Thursday, September 8, 2011

Happy Birthday Mary!

As it has for the last three days, it was pouring rain this morning, so I scurried quickly beneath the overhang.

I hopped over a few puddles, then went into the Dunkin' Donuts in the shopping center next to my office, and I bought a box of 25 munchkins.

Just before 9 AM, I arrived at my office and put the donuts in the room where everyone goes to pick up the papers that they've printed. Everyone knows that food left here has been offered to everyone.

By 11 AM, the donuts were gone.

Happy birthday Blessed Mother!

Monday, September 5, 2011

Labor Day!

Some may point out that one of the main points of weekday work is to point to the leisure of Sunday, the day of the Resurrection. We work during the week in order to better celebrate Sunday.

Therein, a day to commemorate labor and its productivity may be too much, may misplace the spotlight, and may miss the point.

But I think that celebrating Labor Day actually is quite in line and has a very good point. By not going to work today - instead, I'm at home with my family in Pennsylvania - I indeed hoped to point towards the intrinsic value of my weekday labor, which is importantly linked and points to Sunday.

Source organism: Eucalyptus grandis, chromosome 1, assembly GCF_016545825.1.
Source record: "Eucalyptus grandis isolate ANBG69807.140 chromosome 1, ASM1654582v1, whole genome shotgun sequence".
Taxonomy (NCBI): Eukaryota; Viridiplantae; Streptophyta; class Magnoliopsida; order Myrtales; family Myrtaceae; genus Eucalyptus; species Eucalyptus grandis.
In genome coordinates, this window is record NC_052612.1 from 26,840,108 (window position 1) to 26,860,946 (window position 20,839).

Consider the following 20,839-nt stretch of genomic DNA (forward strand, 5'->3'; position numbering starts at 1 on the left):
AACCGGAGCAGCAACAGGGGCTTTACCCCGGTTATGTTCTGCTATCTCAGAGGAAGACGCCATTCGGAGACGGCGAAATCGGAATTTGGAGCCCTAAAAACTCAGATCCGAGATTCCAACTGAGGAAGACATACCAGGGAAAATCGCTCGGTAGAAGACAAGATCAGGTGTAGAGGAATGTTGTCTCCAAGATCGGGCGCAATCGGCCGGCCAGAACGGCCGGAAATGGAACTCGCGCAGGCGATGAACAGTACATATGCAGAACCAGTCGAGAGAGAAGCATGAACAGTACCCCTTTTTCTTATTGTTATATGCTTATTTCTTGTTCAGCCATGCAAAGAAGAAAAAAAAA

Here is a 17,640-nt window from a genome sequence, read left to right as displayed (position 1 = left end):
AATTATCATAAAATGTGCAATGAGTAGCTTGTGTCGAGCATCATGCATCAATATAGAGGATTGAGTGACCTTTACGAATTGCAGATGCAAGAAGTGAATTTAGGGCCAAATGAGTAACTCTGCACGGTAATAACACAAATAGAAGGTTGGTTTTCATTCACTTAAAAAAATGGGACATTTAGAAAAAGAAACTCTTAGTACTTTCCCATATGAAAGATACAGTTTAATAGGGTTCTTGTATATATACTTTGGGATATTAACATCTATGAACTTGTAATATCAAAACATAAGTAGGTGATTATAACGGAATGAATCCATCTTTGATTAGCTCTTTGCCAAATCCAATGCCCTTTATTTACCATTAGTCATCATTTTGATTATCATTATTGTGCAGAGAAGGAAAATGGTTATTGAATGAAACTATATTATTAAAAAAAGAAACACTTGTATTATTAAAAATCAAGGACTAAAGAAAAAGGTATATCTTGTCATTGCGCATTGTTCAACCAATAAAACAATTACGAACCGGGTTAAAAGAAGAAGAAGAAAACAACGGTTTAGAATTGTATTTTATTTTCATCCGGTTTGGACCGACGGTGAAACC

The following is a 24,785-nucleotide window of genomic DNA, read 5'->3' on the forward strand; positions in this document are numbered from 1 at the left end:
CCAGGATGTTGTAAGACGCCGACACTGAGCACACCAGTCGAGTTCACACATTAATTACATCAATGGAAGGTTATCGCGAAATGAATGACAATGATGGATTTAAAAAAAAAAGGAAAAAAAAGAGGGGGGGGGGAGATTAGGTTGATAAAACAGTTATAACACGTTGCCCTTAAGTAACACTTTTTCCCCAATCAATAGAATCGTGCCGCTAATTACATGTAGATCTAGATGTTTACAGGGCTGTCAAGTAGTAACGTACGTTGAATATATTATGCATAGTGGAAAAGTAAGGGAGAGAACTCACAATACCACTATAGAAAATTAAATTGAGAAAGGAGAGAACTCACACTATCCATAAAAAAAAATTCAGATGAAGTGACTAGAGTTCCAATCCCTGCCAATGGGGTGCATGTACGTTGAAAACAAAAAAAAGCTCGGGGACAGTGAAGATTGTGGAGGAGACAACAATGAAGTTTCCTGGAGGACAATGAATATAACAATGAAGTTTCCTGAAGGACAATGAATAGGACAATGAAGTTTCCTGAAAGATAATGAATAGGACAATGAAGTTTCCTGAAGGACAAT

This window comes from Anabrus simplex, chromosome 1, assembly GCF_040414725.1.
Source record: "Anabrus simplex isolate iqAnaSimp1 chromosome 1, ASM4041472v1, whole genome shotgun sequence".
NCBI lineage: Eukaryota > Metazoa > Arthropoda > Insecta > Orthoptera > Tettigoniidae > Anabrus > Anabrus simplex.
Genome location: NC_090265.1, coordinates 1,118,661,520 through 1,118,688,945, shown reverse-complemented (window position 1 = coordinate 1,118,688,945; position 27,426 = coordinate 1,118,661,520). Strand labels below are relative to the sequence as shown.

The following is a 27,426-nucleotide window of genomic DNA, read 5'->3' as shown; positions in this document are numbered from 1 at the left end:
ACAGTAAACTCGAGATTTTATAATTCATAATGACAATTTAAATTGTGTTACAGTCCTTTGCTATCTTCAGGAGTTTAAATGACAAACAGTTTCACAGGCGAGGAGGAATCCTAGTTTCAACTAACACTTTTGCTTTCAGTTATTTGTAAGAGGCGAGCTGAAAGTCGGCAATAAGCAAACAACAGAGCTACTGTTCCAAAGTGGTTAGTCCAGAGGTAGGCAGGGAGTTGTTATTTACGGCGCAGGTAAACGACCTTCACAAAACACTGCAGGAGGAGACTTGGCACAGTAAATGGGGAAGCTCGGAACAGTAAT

Indirectly but also uniquely, Labor Day has pointed me to Sunday and therein has helped to point me to the full importance of my work.

Sunday, September 4, 2011

Hosting a meeting, with a servant's heart

When several collaborators from Peru came to our laboratory this week to find out more about what we were doing with their data, some folks on our project seemed a little irritated to have to devote so much time to the meetings. But "Bill" took it in stride.

As the meetings began, Bill made sure to ask our visitors, "We are very grateful that you have come so far and we want to make sure that your visit is as worthwhile as possible. What do you hope to take away from these meetings?" Attentively and deliberately, he was giving them control. He was positioning us as "servants" to their needs.

Earlier, the question had arose about what we should do at lunchtime. Should we all pay for ourselves? Should we try to charge the lunch to our project budget? Bill was emphatic. "They are our guests. We will treat them." Ultimately, he treated all of us from his own money. Again, his actions bespoke a servanthood towards our collaborators.

On a technical level, the meetings were very helpful. But perhaps the most important things that I learned were from Bill's example. If I am ever in his position, towards the front a meeting with international visitors, I will try to follow his example.